Program Administration and Implementation of an Online Learning Initiative at a Historically Black College University

Program Administration and Implementation of an Online Learning Initiative at a Historically Black College University

S.Suzan J. Harkness (University of the District of Columbia, USA)
DOI: 10.4018/978-1-4666-5051-0.ch003
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Abstract

In the pages to follow, this case study describes the organization, policy development, strategic initiatives, implementation, and assessment of establishing online learning initiatives at an urban land-grant historically black college university (HBCU). The chapter describes a collaborative effort by university administration and faculty to facilitate a strategically measured approach to online learning. In addition to institutional collaboration, this chapter discusses how an external partnership with Quality Matters provided structure and a best practices model. The chapter lays a blueprint for thought and action for establishing online learning at a small- to medium-size college or university. The case describes a strategic approach that spanned a period of four years (2009-2013), whereby online learning grew incrementally in a measured fashion through a collaborative approach among faculty, administrators, and external partners. The outcome provides a strong foundation upon which online learning may flourish, while at the same time describes complications of sustainability.
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Setting The Stage

The impetus for online learning grew organically from a small number of professors who began experimentation in 2001. At the urging of faculty, the University purchased a license for Blackboard as a learning/course management system (L/CMS) in 2001. The L/CMS was hosted by Blackboard Hosting Services and administered by a faculty member in the Learning Resources Division (a unit of the library). The faculty who served as its first system administrator was supported by one technician, but neither had previous experience in systems administration or L/CMS tools.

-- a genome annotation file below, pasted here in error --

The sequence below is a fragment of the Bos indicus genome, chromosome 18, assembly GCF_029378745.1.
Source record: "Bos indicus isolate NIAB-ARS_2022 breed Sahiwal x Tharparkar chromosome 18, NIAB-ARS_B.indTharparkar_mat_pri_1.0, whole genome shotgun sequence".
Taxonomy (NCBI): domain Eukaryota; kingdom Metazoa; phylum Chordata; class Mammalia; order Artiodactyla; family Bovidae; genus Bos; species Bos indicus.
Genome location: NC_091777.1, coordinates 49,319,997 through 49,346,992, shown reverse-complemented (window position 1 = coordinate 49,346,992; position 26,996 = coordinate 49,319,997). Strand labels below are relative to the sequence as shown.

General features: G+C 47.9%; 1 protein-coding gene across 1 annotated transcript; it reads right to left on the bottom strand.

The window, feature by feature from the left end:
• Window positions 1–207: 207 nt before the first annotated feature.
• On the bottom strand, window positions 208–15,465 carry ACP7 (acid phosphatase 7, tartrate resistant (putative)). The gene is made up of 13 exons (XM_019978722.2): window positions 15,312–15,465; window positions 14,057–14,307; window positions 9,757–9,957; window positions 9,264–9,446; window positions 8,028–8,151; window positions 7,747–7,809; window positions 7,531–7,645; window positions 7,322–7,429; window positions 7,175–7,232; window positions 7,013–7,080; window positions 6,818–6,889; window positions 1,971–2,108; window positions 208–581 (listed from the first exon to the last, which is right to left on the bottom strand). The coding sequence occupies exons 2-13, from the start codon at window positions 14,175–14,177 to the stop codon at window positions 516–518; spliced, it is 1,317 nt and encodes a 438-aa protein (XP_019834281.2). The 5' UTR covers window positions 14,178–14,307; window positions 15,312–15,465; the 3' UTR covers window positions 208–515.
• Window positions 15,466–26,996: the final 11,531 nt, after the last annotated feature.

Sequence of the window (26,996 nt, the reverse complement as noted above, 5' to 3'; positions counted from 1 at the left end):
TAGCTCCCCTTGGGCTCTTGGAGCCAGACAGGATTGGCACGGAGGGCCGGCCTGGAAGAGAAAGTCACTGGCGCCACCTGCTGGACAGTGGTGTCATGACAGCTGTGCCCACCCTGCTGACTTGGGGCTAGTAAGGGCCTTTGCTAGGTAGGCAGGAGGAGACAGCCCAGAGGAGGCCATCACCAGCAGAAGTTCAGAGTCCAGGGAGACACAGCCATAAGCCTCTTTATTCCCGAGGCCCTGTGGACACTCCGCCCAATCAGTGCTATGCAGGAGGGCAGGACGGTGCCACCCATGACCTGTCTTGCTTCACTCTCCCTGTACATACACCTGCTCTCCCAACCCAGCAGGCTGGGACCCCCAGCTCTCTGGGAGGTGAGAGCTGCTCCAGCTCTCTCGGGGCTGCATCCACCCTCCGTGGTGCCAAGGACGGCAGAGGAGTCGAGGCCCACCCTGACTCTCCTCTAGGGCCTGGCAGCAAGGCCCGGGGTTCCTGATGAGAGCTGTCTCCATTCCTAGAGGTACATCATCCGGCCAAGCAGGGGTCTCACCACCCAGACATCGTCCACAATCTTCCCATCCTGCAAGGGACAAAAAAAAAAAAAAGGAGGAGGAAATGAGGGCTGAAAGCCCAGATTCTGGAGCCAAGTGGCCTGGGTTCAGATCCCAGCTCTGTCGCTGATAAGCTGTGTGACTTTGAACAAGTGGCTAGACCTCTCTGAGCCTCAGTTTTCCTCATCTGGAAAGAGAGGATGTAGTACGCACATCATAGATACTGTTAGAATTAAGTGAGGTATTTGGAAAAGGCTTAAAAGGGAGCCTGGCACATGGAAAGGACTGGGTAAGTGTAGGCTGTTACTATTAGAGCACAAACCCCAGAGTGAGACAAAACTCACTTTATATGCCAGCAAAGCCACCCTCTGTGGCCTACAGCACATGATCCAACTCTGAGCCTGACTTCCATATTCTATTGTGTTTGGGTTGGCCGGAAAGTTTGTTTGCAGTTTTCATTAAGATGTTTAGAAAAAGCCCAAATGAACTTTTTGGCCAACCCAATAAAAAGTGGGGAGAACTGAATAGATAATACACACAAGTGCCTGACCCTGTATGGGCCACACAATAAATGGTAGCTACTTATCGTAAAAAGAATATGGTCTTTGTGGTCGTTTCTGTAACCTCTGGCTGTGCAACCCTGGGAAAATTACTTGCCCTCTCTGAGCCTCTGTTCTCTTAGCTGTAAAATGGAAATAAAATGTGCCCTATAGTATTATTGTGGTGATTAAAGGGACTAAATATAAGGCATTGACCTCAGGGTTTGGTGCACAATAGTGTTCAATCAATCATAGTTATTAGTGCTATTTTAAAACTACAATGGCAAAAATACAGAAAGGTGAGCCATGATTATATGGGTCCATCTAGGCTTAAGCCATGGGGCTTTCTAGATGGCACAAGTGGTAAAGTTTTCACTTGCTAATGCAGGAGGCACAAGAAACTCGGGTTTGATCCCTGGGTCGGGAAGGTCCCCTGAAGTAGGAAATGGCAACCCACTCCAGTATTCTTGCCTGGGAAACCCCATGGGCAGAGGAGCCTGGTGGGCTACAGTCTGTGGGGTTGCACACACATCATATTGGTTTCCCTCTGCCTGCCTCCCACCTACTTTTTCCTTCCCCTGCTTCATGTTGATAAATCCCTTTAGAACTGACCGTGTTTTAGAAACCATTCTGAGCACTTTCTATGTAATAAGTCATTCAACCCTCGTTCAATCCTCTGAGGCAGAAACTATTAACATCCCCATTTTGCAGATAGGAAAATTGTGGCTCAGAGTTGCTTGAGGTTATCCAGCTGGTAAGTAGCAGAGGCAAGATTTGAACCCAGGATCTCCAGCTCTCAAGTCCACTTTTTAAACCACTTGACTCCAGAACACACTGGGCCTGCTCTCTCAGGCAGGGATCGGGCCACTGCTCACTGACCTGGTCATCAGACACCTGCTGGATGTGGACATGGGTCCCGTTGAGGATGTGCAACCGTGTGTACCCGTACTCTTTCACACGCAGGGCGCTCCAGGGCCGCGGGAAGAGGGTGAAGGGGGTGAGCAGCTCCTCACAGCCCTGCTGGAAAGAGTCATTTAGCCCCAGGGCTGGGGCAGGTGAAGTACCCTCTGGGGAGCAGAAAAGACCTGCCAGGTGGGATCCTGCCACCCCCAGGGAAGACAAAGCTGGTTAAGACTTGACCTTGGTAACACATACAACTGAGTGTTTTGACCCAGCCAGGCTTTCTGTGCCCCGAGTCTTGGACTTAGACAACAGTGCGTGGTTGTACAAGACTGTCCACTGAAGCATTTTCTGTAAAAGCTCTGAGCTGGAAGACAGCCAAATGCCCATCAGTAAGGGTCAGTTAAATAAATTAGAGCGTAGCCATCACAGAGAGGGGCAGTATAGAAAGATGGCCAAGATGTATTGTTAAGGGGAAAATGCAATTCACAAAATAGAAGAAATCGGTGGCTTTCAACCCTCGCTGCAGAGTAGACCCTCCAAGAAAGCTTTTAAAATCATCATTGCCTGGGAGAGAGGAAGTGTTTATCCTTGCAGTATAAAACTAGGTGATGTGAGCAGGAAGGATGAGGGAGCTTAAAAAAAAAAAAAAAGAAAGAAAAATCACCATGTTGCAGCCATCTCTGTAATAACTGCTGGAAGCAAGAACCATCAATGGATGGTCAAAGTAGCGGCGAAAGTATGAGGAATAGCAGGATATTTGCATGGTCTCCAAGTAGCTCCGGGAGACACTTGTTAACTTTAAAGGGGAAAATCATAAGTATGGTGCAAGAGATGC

In 2001, a small number of professors began holding meetings and workshops that focused around online teaching and learning. By 2005, the institution’s Provost charged a taskforce of faculty and deans to explore and devise a plan for online learning. The Dean of the library secured a Title III grant and established a competitive summer initiative to include stipends for faculty to explore innovative approaches to instruction and gain certification to teach online. From this summer initiative several courses were conceived and curricular development got underway. The Provost further directed a task-force to work collectively from 2005 to 2007 to devise a detailed strategic plan for online learning and a policy statement for intellectual property. The plan was compiled and presented to the administration. One of the key first steps in the strategic plan called for the establishment of a centralized office and the hiring of a director to facilitate and oversee online learning at the University.

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